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Memphis the Last Frontier for Bearcats

Cincinnati is trying to do something it has never done in the American Athletic Conference: matter.

On May 19, 1971, the Mars 2 probe was sent into orbit by the former U.S.S.R. Deep in the trenches of the Cold War and the race to space, man had already made it to the moon (cue the USA chants. Sorry, Toronto) thanks to NASA but that did not stop the former Soviet Union and mankind in general from continuing to strive for more.

Cincinnati already reached its moon, winning 24 games this season, including 11 wins in conference play, marking the first time since 2011 and the first time since helping form the American Athletic Conference it has had double-digit league wins. Starting Thursday night, the Bearcats will attempt to reach the next celestial body in the solar system, as it fights to earn an AAC title and finish the regular season at .500. That second task is something the 2011 squad was the last to do as well.

For UC to win the AAC regular season title a few things need to happen. First, the Bearcats have to sweep Memphis. Second, Houston has to sweep Tulane. Third, ECU has to lose at least once against UCF. Finally, UConn has to lose at least once against USF. That is a lot of moving parts, but its not completely out of the question.

Even if finishing .500 doesn't earn it a trophy or banner, it will still continue Cincinnati's upward trajectory. It started with Ian Happ's incredible year in 2015 and his selection in the first round of the 2015 MLB Draft. Now, a return to competitive play has made some start reminiscing about the early to mid-2000s when the team popped off 30-win seasons semi-regularly.

The opponent this weekend is one you already know: Memphis. The Tigers are not just the team embarrassing, I mean positioning itself for a Big 12 invite. Its also the same Memphis team that Cincinnati took two out of three from in late April, including a 16-4 win that featured the Bearcats' biggest offensive eruption of the season. It helps that the Tigers have not exactly been the Chicago Cubs this season, with a record of just 18-35 overall, which includes an 8-13 success rate against the AAC.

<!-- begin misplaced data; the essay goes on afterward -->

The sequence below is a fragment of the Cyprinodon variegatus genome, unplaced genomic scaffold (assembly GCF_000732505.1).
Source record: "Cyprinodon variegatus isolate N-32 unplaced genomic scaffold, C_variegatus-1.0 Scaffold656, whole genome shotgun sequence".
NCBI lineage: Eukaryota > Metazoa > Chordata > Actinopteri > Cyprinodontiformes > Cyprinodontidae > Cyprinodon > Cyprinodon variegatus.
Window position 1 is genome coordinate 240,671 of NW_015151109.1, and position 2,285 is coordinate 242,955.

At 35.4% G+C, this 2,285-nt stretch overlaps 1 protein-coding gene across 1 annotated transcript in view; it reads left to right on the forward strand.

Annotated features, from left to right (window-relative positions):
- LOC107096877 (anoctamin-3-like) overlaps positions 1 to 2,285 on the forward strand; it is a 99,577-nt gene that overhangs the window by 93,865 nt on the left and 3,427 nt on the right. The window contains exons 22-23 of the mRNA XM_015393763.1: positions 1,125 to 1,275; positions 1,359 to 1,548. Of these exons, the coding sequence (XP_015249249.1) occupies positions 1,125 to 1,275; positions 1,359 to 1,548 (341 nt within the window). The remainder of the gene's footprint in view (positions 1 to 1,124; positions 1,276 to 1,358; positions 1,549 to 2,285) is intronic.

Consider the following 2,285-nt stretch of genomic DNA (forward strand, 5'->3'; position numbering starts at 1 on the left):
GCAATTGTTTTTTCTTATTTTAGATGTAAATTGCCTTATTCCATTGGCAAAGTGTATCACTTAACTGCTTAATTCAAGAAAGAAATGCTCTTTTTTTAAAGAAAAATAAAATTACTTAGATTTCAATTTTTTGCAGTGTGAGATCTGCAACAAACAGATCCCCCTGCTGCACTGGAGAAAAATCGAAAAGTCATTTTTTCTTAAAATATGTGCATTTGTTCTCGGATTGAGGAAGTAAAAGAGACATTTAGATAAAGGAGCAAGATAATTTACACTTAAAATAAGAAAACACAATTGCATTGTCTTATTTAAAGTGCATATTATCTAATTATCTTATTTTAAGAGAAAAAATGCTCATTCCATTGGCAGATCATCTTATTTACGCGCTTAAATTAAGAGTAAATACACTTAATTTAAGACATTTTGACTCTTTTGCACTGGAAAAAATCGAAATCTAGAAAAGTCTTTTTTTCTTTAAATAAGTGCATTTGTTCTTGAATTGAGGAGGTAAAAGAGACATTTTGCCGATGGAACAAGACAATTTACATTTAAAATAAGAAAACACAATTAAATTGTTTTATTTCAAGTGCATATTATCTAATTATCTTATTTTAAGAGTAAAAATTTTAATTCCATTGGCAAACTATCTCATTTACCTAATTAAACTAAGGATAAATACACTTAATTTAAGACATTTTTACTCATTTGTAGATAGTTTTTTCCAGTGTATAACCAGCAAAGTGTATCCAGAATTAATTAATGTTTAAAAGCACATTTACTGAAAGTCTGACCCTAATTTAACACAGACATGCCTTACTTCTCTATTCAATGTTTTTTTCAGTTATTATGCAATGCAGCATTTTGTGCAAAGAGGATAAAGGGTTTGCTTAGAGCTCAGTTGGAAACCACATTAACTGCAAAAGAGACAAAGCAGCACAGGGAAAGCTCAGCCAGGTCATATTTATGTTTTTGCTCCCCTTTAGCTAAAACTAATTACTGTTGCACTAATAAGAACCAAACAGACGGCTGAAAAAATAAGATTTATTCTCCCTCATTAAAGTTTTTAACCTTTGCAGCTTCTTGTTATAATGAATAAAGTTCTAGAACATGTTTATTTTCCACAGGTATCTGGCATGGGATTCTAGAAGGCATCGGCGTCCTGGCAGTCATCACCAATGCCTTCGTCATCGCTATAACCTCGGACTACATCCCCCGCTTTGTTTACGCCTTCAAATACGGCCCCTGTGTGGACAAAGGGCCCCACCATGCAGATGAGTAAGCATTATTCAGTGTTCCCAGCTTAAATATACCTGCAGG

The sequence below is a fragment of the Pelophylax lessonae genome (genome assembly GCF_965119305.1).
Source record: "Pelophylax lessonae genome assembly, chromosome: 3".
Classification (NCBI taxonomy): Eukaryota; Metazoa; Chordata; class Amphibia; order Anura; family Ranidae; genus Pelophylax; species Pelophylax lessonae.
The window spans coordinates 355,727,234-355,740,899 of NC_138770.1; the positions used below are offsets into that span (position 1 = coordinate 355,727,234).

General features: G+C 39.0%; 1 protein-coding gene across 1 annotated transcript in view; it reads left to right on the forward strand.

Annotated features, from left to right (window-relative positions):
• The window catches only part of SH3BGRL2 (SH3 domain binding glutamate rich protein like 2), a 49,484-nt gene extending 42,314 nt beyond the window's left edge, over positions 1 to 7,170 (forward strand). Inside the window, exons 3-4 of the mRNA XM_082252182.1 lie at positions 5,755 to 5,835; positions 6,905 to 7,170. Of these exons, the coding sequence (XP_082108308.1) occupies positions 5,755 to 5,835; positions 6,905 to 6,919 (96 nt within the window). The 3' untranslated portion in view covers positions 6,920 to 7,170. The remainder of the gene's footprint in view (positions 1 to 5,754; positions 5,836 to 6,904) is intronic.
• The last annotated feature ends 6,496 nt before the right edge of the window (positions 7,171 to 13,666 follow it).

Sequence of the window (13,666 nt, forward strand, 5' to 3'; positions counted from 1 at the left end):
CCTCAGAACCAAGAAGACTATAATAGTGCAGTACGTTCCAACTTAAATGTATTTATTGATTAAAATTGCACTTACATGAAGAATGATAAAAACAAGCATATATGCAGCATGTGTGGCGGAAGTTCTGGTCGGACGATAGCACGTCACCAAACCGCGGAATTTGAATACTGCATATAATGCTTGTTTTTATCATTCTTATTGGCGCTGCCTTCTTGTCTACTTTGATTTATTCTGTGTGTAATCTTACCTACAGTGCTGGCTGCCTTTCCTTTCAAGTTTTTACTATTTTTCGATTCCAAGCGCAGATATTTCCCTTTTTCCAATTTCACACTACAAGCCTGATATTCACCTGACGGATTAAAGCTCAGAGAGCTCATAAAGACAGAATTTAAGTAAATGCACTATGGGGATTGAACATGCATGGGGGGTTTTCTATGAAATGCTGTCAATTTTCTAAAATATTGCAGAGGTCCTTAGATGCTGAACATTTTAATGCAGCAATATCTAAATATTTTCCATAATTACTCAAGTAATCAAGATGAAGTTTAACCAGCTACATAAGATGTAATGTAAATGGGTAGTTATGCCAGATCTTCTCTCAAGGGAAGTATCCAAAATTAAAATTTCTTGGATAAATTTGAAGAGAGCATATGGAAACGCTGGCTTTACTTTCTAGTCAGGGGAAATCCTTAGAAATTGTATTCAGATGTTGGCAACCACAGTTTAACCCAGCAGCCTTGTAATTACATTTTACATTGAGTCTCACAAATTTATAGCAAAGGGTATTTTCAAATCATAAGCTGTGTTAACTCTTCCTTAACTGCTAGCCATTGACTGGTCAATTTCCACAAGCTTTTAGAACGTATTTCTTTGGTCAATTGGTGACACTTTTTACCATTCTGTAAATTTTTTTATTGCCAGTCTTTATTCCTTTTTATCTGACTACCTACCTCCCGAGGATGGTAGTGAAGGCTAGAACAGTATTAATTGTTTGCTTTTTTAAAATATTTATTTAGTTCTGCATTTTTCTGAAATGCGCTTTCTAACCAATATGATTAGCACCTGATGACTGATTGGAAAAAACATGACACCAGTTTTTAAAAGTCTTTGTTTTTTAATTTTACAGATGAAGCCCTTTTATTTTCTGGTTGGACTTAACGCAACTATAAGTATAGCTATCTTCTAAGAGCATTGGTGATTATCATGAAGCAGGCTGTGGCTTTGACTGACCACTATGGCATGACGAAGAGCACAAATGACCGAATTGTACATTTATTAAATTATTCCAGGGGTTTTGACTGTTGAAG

Just like Cincy, Memphis has very little power (AAC-low 22 home runs) and does not hit for a particularly impressive average (.251). Some teams can find success with such offensive difficulty, after all, East Carolina has just 25 dingers this season and its sitting second in the AAC standings. However, ECU has a solid staff (3.36 ERA) while Memphis is easily the worst pitching team in the conference (5.30 ERA). No. 1 and No. 2 starters Colton Hathcock (5-7, 3.69 ERA, 66 Ks) and Matt Ferguson (5-4, 3.99 ERA, 48 Ks) are the most consistent arms, but even they would be No. 3 starters at best on the staff for Cincinnati or any of the other contending teams in the conference.

Speaking of the Bearcats' staff, it deserves the lion's share of the credit for Cincinnati's much improved season. With a pair of aces pitching Fridays and Saturdays (although it will be Thursday and Friday this week), the Bearcats usually find themselves in competitive games at the very least. Andrew Zellner (6-4, 2.23 ERA) and J.T. Perez (6-4. 2.92 ERA), the second of which just earned AAC weekly honors, have opened a donut shop together with all the zeroes they've hung on scoreboards. Each has done a stellar job of keeping the bullpen fresh, with seven complete games between the two, including a pair last weekend against Houston. David Orndorff (3-4, 3.54 ERA) is likely the starter for Saturday, but thanks to A.J. Olasz, Ty Neal will not have to worry about overexerting any of his bullpen arms.

As the sun sets over FedEx Park on Thursday night, you will likely catch a glimpse of a nearly full moon, weather permitting, rising into the Memphis night. You might even catch a glimpse of Mars, one of five visible planets from Earth. However, the Bearcats on the field will have its sights set on another frontier and by Saturday, we'll know if they've reached it.